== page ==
What an unmitigated nightmare of a year 2020 has been. Between the natural disasters that went large this year, over to COVID-19 and the horrors of a pandemic, very few people will look back at this year with fond memories.
Typically at the end of the year we look back at the highlights, but given that 2020 has been so unrelentingly miserable, we’ve decided to look forward instead. Each of the DDNet team is going to list the five things (related to games) that they’re looking forward to in 2021. Whether that be new games, announcements, events or experiences. Be sure to let us know what you’re looking forward to on the rebound, too! We’d love to knock this year out with a wave of positivity.
2021 is going to be another year, but hopefully, it’ll be a much better year for everyone. So as I look to the year ahead, “hope” is front of mind—hope for the little joys that games can bring to people’s lives, hope for the major, transformative change that the game industry desperately needs, and hope for everything in between.
On that note, here are five things I’m hoping to see in 2021.
A new Final Fantasy XIV expansion
Since its A Realm Reborn relaunch in 2013, Final Fantasy XIV’s expansion cycle has been running like clockwork. A new expansion every two years, at the end of June or start of July—that’s how it’s been through Heavensward (2015), Stormblood (2017), and Shadowbringers (2019). That makes 2021 a Final Fantasy XIV expansion year!
… at least, I’m hoping so. Impacts of the pandemic mean FFXIV’s regular updates have been thrown out a lot, so the question remains about what impact there’s been on the next expansion, which is almost certainly already in development. Under normal circumstances, it would have been officially announced by now. Square Enix has a Final Fantasy XIV Announcement Showcase planned for February, so here’s hoping it’s the expansion we’re all waiting to find out more about. Here’s hoping it can still make a 2021 release, despite this year’s setbacks—but not if it comes at the cost of developers’ health and wellbeing. Which brings us to …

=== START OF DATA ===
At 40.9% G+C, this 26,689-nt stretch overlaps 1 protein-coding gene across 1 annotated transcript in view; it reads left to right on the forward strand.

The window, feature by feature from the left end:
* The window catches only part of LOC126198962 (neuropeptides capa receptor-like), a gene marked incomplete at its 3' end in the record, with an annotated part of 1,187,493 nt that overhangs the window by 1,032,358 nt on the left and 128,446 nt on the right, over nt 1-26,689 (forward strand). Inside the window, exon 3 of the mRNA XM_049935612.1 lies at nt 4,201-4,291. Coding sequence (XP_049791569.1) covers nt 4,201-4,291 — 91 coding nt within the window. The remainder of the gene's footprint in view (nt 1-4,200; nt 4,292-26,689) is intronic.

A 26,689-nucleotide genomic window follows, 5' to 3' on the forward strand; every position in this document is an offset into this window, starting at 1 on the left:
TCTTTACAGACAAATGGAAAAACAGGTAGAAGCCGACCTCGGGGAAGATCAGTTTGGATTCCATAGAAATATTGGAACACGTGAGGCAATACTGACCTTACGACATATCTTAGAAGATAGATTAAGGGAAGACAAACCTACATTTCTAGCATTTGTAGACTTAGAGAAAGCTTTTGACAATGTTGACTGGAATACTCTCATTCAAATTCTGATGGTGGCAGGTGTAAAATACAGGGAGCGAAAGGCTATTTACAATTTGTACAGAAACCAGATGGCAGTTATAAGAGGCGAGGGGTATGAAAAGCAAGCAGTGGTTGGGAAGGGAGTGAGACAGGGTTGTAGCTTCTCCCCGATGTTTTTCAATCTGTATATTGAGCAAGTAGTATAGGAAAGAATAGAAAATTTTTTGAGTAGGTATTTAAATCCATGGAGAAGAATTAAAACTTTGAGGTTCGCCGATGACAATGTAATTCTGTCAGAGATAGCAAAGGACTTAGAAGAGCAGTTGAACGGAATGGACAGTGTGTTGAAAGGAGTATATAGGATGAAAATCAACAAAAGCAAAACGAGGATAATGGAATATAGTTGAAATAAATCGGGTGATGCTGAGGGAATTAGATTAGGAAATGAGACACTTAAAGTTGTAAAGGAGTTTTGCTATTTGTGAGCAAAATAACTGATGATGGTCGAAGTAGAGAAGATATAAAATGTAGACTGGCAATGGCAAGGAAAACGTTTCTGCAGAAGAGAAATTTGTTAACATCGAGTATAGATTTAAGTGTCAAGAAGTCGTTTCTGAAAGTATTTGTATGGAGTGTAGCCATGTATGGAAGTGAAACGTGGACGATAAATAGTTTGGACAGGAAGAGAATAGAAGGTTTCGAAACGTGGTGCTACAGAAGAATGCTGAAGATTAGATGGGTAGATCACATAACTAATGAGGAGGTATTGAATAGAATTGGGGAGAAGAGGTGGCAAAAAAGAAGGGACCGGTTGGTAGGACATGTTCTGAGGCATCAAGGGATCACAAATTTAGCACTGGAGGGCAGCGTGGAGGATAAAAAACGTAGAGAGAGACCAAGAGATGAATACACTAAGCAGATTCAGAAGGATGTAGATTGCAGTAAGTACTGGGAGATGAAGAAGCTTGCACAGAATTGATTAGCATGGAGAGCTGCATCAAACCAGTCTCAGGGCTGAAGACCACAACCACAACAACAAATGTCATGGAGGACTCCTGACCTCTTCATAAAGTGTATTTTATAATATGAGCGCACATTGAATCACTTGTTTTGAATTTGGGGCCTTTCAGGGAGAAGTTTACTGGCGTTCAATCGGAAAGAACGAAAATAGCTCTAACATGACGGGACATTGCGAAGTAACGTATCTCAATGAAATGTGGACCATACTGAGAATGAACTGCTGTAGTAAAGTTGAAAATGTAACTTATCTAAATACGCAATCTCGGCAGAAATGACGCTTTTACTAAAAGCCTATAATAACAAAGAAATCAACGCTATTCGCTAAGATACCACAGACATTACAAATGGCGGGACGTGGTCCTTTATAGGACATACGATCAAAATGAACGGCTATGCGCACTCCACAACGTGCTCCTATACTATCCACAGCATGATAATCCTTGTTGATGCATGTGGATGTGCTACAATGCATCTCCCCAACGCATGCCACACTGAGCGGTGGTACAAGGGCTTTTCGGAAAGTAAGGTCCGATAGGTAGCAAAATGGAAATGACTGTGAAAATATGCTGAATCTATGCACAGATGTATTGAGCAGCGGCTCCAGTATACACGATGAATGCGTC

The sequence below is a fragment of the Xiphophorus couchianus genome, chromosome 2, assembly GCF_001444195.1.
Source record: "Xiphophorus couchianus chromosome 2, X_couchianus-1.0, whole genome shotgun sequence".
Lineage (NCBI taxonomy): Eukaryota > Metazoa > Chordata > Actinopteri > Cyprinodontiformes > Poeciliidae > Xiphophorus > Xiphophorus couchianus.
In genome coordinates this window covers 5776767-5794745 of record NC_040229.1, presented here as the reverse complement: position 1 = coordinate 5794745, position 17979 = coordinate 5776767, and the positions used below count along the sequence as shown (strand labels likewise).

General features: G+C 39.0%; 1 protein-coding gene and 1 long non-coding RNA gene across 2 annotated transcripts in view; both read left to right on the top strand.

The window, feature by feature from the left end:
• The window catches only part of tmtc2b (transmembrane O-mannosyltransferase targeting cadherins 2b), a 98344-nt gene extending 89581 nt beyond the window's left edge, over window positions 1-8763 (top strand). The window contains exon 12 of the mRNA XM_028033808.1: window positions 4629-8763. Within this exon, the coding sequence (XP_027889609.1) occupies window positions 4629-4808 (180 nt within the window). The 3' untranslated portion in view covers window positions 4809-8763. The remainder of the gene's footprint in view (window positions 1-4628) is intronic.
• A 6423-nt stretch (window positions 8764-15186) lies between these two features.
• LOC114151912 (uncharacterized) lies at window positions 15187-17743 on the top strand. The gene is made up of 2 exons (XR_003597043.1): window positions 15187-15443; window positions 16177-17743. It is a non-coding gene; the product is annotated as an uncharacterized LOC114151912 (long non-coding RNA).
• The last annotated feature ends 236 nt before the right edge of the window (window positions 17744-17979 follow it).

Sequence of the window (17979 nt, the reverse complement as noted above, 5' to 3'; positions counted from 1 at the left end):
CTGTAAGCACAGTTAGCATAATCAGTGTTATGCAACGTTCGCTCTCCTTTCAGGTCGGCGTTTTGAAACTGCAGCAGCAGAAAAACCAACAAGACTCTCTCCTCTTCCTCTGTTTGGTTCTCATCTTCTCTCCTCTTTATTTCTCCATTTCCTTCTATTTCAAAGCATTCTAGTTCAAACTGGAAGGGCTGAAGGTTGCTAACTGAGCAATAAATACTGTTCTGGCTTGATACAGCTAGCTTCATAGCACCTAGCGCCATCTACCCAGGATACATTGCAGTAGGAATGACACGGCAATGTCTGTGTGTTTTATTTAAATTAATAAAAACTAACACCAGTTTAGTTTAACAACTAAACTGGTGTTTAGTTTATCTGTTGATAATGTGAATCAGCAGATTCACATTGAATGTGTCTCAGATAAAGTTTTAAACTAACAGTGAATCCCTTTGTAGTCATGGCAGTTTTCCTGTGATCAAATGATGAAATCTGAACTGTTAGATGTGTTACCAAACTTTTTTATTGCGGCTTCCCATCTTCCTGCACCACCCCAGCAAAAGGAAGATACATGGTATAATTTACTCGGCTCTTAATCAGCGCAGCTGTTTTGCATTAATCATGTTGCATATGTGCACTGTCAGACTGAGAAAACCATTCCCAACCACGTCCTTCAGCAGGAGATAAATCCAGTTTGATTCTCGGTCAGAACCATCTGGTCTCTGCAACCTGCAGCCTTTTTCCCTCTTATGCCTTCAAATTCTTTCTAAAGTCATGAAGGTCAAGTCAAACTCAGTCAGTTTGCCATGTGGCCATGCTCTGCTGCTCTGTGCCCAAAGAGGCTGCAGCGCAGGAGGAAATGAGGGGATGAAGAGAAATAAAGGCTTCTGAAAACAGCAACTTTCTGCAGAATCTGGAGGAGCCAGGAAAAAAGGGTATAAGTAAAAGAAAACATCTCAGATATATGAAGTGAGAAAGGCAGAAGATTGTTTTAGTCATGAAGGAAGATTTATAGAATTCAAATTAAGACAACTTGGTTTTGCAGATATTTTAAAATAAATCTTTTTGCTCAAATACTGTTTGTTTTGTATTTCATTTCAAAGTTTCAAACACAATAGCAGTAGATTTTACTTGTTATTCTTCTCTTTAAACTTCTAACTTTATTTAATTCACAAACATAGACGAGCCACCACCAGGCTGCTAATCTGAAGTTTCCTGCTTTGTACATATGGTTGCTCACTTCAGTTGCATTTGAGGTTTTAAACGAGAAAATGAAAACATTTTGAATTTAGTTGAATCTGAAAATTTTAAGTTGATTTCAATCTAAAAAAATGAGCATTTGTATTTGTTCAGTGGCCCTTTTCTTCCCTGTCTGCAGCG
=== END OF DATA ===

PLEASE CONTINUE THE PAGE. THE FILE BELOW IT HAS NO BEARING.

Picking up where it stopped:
No more crunch
“Crunch” — developers working unhealthily long hours for extended periods of time — has long been an issue in the game industry. I don’t know if it’s gotten worse as budgets and expectations have ramped up, but it’s something that’s been getting a lot of media attention lately, especially in 2020.
This might be wishful thinking, but I hope 2021 is the year that turns that scrutiny into meaningful action from development studios to stamp out crunch culture. A little bit of overtime every now and then in a sprint to get something across the finish line is going to be unavoidable on occasion, but those should be the exceptions, not the rules. Studio heads need to drive an industry-wide culture change to normalise working a 40 hour week — not just saying “overtime is optional and paid”, but putting the necessary structures in place to allow overtime to be genuinely optional, for people to not feel pressured into crunching, and for leaders to be able to recognise when someone’s well-intentioned “going the extra mile” is becoming a problem and intervening before “passion” turns into burnout.
Developers making the most of the DualSense controller